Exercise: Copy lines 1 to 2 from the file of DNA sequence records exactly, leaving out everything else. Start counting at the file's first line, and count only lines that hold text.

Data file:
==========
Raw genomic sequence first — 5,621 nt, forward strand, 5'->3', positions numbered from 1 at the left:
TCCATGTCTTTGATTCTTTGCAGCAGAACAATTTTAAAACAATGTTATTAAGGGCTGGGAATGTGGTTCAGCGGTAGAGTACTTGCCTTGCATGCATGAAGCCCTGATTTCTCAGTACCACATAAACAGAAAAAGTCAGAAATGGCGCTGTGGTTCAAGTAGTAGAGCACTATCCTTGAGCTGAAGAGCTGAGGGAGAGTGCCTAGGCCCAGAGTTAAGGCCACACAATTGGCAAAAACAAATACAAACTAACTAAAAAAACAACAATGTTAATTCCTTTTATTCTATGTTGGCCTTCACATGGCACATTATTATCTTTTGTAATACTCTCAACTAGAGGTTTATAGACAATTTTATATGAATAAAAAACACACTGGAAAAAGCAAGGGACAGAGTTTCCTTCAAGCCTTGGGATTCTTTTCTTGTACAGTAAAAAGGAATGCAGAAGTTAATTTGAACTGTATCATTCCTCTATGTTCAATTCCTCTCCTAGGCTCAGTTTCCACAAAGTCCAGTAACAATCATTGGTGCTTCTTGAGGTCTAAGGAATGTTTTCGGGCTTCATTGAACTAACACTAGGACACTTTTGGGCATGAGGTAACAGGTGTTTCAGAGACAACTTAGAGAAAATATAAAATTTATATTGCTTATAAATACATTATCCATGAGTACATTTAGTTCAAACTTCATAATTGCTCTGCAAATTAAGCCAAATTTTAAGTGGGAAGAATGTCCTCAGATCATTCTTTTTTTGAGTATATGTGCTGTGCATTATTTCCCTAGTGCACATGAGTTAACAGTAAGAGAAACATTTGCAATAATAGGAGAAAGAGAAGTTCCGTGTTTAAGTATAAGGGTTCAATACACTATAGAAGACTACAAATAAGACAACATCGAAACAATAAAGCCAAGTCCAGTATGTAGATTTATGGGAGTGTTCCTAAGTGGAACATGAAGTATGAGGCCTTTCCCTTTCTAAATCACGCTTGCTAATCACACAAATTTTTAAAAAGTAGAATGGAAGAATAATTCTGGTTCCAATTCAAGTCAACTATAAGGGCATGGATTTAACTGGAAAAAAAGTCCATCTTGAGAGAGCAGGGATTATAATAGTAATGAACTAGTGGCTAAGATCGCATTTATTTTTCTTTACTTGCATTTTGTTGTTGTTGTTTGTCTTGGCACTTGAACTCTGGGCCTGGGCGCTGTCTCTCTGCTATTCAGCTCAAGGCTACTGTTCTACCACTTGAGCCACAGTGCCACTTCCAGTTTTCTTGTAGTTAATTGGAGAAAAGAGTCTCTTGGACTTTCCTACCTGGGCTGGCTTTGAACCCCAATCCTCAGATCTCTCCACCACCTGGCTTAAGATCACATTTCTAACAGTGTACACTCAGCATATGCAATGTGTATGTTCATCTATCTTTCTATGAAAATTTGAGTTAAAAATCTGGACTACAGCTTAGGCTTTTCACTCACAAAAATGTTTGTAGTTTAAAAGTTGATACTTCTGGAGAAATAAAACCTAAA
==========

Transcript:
Raw genomic sequence first — 5,621 nt, forward strand, 5'->3', positions numbered from 1 at the left:
TCCATGTCTTTGATTCTTTGCAGCAGAACAATTTTAAAACAATGTTATTAAGGGCTGGGAATGTGGTTCAGCGGTAGAGTACTTGCCTTGCATGCATGAAGCCCTGATTTCTCAGTACCACATAAACAGAAAAAGTCAGAAATGGCGCTGTGGTTCAAGTAGTAGAGCACTATCCTTGAGCTGAAGAGCTGAGGGAGAGTGCCTAGGCCCAGAGTTAAGGCCACACAATTGGCAAAAACAAATACAAACTAACTAAAAAAACAACAATGTTAATTCCTTTTATTCTATGTTGGCCTTCACATGGCACATTATTATCTTTTGTAATACTCTCAACTAGAGGTTTATAGACAATTTTATATGAATAAAAAACACACTGGAAAAAGCAAGGGACAGAGTTTCCTTCAAGCCTTGGGATTCTTTTCTTGTACAGTAAAAAGGAATGCAGAAGTTAATTTGAACTGTATCATTCCTCTATGTTCAATTCCTCTCCTAGGCTCAGTTTCCACAAAGTCCAGTAACAATCATTGGTGCTTCTTGAGGTCTAAGGAATGTTTTCGGGCTTCATTGAACTAACACTAGGACACTTTTGGGCATGAGGTAACAGGTGTTTCAGAGACAACTTAGAGAAAATATAAAATTTATATTGCTTATAAATACATTATCCATGAGTACATTTAGTTCAAACTTCATAATTGCTCTGCAAATTAAGCCAAATTTTAAGTGGGAAGAATGTCCTCAGATCATTCTTTTTTTGAGTATATGTGCTGTGCATTATTTCCCTAGTGCACATGAGTTAACAGTAAGAGAAACATTTGCAATAATAGGAGAAAGAGAAGTTCCGTGTTTAAGTATAAGGGTTCAATACACTATAGAAGACTACAAATAAGACAACATCGAAACAATAAAGCCAAGTCCAGTATGTAGATTTATGGGAGTGTTCCTAAGTGGAACATGAAGTATGAGGCCTTTCCCTTTCTAAATCACGCTTGCTAATCACACAAATTTTTAAAAAGTAGAATGGAAGAATAATTCTGGTTCCAATTCAAGTCAACTATAAGGGCATGGATTTAACTGGAAAAAAAGTCCATCTTGAGAGAGCAGGGATTATAATAGTAATGAACTAGTGGCTAAGATCGCATTTATTTTTCTTTACTTGCATTTTGTTGTTGTTGTTTGTCTTGGCACTTGAACTCTGGGCCTGGGCGCTGTCTCTCTGCTATTCAGCTCAAGGCTACTGTTCTACCACTTGAGCCACAGTGCCACTTCCAGTTTTCTTGTAGTTAATTGGAGAAAAGAGTCTCTTGGACTTTCCTACCTGGGCTGGCTTTGAACCCCAATCCTCAGATCTCTCCACCACCTGGCTTAAGATCACATTTCTAACAGTGTACACTCAGCATATGCAATGTGTATGTTCATCTATCTTTCTATGAAAATTTGAGTTAAAAATCTGGACTACAGCTTAGGCTTTTCACTCACAAAAATGTTTGTAGTTTAAAAGTTGATACTTCTGGAGAAATAAAACCTAAA